The vet’s office: Talking, barking, and meowing points
By Dr. Elizabeth Knabe, DVM, and Dana Marcott, CVT
Wildwood Animal Hospital and Clinic LLC
As a veterinary technician, a beneficial skill is communicating with clients. In many cases, the technician is your pet’s nurse. Technicians are there to assist the veterinarian in numerous ways, including covering important information regarding your pet.
In my experience, technicians are often underutilized during the check-in process. When getting settled into the exam room, the technician may run through a series of questions to see how your pet has been doing. It is quite common to hear, “Oh, Fluffy has been doing just wonderful,” only to have the veterinarian step into the exam, and suddenly there is a long list of concerns. Talk to the technicians, and let them know what you would like to discuss with the veterinarian. They are trained to ask all the important questions regarding your pet’s health.
To ensure a smoother visit for both you and Fluffy, it may be helpful to have an idea of what you would like covered at the visit prior to coming. What products do you need? Do you need any food? Are there any new concerns? Some clients have even brought pictures or videos of their pet’s lameness or behavior issues to the exam.
Discussing your pet with the technician during the check-in can help make the exam more efficient, less repetitive, reduce your pet’s stress with shorter handling times, and help prepare the veterinarian prior to starting the exam.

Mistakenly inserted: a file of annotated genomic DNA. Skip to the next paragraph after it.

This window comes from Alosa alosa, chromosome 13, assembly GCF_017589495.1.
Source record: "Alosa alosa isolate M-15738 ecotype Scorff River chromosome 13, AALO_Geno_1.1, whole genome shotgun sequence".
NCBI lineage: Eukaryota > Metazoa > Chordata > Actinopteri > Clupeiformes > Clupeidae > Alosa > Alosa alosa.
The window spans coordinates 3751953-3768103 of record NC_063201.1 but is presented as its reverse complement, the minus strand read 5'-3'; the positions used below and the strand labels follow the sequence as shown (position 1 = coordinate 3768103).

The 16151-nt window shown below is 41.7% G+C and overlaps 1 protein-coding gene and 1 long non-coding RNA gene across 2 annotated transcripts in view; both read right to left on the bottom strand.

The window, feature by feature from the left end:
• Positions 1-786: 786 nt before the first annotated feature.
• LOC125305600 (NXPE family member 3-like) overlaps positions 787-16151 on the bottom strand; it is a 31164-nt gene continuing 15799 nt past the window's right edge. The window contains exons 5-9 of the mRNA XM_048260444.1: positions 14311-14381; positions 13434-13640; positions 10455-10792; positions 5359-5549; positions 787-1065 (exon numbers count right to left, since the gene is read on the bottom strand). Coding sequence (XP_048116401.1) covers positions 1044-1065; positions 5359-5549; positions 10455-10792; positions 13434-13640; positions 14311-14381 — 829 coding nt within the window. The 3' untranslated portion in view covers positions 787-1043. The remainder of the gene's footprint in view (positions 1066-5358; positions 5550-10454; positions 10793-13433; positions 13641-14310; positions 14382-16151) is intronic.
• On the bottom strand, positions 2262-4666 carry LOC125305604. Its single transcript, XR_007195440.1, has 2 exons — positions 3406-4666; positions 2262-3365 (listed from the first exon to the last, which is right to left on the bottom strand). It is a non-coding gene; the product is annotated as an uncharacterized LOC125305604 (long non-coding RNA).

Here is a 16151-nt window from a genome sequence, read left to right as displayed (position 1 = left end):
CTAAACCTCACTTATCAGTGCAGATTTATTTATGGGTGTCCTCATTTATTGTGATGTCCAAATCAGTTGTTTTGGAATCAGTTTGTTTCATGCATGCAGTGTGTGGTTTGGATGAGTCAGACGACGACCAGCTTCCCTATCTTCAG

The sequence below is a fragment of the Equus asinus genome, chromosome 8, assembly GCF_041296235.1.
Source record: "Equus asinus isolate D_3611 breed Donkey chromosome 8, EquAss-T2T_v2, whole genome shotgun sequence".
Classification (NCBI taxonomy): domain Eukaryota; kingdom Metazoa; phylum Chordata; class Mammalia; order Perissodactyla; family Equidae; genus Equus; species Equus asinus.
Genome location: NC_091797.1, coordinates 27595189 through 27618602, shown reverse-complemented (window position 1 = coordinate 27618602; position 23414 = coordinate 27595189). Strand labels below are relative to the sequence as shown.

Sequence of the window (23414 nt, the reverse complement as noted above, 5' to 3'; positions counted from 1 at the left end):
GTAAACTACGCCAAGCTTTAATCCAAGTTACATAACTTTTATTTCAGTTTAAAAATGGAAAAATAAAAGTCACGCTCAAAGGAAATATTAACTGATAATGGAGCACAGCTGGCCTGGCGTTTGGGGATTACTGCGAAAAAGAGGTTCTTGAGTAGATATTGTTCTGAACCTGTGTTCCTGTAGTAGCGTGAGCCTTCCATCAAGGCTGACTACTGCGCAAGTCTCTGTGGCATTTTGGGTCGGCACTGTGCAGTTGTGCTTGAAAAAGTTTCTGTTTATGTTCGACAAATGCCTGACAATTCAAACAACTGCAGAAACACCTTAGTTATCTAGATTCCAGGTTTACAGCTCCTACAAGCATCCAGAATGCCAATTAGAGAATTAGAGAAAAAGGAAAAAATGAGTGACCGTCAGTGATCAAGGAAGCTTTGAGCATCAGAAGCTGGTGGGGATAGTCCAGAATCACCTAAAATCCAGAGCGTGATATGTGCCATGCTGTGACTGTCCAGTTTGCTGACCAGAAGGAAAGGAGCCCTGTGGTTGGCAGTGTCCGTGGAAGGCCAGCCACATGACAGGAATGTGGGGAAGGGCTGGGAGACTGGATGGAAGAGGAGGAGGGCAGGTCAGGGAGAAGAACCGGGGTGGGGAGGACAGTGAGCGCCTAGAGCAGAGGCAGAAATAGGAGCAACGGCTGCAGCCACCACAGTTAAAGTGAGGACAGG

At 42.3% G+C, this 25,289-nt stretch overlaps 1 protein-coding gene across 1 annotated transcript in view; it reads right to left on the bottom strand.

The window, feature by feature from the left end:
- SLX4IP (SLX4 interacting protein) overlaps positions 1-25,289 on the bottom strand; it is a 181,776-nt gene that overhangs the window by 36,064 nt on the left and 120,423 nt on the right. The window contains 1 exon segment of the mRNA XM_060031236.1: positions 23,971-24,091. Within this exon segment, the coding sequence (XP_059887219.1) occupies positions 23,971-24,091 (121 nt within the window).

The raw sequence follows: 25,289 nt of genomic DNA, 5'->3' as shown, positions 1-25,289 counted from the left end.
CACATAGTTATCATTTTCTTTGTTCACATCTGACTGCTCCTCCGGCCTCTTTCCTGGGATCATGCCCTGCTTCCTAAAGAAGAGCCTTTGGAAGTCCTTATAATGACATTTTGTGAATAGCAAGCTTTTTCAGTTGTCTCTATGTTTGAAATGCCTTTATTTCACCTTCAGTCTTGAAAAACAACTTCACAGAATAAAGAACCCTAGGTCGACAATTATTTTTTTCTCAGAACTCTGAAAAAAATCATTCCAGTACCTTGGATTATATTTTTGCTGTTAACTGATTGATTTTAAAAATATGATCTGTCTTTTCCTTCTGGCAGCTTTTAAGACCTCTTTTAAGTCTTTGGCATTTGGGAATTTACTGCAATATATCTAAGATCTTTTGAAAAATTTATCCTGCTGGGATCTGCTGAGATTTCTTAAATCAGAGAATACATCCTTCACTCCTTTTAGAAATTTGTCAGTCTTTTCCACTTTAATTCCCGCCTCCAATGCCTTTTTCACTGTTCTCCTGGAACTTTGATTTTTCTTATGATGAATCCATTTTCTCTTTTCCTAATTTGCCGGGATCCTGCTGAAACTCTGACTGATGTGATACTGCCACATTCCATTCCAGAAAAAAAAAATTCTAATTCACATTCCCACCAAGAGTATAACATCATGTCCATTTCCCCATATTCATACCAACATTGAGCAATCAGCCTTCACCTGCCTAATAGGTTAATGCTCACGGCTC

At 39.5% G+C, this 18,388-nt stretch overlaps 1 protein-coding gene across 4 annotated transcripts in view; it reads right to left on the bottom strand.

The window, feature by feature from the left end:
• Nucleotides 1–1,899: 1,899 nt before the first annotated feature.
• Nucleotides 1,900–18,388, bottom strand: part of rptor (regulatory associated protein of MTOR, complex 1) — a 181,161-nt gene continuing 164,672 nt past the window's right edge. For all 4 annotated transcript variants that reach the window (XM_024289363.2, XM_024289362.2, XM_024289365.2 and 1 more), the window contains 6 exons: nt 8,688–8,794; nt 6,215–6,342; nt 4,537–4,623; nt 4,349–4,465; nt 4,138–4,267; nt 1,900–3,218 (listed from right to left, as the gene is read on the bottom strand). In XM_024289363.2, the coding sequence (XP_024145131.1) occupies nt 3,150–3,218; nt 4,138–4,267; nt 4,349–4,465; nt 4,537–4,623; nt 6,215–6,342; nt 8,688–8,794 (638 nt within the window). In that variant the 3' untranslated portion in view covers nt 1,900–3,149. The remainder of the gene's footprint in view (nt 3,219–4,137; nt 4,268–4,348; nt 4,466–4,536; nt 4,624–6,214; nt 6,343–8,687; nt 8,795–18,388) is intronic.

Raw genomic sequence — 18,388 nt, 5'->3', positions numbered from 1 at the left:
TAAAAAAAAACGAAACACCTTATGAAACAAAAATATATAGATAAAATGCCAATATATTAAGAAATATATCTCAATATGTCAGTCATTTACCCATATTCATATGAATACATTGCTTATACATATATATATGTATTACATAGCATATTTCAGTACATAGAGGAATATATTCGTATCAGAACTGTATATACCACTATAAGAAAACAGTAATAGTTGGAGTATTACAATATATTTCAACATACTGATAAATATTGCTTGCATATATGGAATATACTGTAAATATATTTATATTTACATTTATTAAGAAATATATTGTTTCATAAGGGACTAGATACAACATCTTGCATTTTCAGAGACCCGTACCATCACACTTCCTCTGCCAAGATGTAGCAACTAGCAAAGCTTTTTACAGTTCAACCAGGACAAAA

As veterinarians, we have to keep up with scheduled appointments. Ideally, the time allotted for each pet matches what it is coming in for. Wellness visits — such as for vaccines, annual checkups, and heartworm testing — take a fairly predictable amount of time. Visits for major health concerns or behavior problems take differing amounts.
When pets are brought in for wellness visits but have medical issues the clients are concerned about, the focus is the health problems. Owners may have to return for additional diagnostic testing in some cases. In other cases, the veterinary team works on the health issues but gets behind in seeing other scheduled patients.
Another concern is getting the full story of a pet’s current health status from owners. For example, a person other than the pet’s owner sometimes brings in the pet, so in this case a written list of the concerns is the best option. That way important details are not missed, and time does not have to be spent calling the owner for information.
Owners can also help themselves by writing their own lists ahead of time. During a busy veterinary visit, it is easy to forget to mention the past history of events that could prove vital to diagnosing a pet’s problems.
Wildwood Animal Hospital and Clinic LLC is located at 210 Airpark Road in Marshfield and online at wildwoodanimalhospital.net.